I think you are confused about what `any`

means. It is used to check a sequence of values, and see if any of them is "true". That's not related to finding out if a value is "any number" or "any of these possibilities".

If you have a fixed, finite `set`

of possibilities that you want to consider, then what you really want to know is whether your candidate value is `in`

that set:

```
x in {1, 2, 3, 4, "hi mom"} # returns whether x is any of those values
```

But "any number" is not a finite set. First off, you need to define what you mean by *number*; and then you need to perform the appropriate test. It sounds like what you are trying to do is check whether the value is an integer. In other words, you are concerned with the *type* of the values in the list.

If you already **know** they're all integers, then there's nothing to test; if you don't care what the value is, then just don't consider it when you make your checks. But if you need to be sure it's an integer, then the way to do that is

```
isinstance(x, int) # returns whether x is an `int`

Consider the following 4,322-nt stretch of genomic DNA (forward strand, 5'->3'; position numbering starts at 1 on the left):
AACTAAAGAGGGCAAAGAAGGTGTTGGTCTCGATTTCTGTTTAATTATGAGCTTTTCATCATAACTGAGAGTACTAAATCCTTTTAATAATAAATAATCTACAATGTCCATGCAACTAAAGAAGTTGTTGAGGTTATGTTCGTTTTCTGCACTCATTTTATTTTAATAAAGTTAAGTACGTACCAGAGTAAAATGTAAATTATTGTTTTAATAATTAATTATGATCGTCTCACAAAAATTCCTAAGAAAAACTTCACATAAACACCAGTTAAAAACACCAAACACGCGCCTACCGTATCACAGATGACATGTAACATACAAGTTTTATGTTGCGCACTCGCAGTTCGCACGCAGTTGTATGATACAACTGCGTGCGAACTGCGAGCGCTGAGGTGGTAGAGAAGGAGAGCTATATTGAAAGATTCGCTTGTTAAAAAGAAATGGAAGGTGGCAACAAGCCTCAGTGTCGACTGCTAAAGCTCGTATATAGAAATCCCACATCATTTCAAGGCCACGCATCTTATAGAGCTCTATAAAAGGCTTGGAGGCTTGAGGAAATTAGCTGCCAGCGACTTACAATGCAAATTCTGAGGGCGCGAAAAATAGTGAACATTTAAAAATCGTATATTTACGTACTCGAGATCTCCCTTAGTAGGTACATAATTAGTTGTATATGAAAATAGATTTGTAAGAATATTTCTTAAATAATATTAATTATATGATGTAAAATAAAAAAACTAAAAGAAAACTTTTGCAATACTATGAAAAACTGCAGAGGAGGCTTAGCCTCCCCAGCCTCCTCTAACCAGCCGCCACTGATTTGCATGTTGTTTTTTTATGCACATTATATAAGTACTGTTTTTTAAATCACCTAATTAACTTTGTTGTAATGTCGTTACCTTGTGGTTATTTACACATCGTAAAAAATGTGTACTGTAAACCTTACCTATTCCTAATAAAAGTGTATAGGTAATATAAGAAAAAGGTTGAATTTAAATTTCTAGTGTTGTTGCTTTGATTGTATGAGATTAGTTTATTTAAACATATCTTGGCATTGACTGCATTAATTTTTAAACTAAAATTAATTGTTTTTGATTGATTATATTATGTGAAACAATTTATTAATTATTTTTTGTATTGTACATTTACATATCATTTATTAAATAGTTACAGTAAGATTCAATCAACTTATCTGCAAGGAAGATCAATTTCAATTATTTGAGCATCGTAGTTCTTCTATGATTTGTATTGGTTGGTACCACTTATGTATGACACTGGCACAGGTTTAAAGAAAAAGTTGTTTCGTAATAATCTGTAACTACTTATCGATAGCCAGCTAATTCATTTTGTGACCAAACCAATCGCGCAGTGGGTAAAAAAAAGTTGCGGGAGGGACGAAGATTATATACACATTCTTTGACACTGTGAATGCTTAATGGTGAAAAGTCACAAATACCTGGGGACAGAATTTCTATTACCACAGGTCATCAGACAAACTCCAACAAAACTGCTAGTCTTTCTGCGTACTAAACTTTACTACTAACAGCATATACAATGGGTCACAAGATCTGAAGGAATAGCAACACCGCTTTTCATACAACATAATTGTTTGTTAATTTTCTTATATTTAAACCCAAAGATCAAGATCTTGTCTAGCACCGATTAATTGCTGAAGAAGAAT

```

But maybe you have confused **me**, by giving an example "to-search list" that happens to be the same length as your "pattern", when you actually want to look for the pattern at any point in a longer list.

In that case, you can make a function that does an exact match of the pattern against a list of the same length; and then use `any`

to check whether any pattern-lengthed sublist matches. `any`

is designed to be used with generator expressions, and it looks like this:

```
def match(a_sublist, the_pattern):
# put your logic here
def search(the_full_list, the_pattern):
pattern_length, full_length = len(the_pattern), len(the_full_list)
return any(
match(the_full_list[i:i+pattern_length], the_pattern)
for i in range(full_length - pattern_length)
)
```

There are more efficient ways to match, depending on the details of your pattern, that will be inspired by string search algorithms and regular expression engines. But that is getting into much more difficult material - the above should get you started.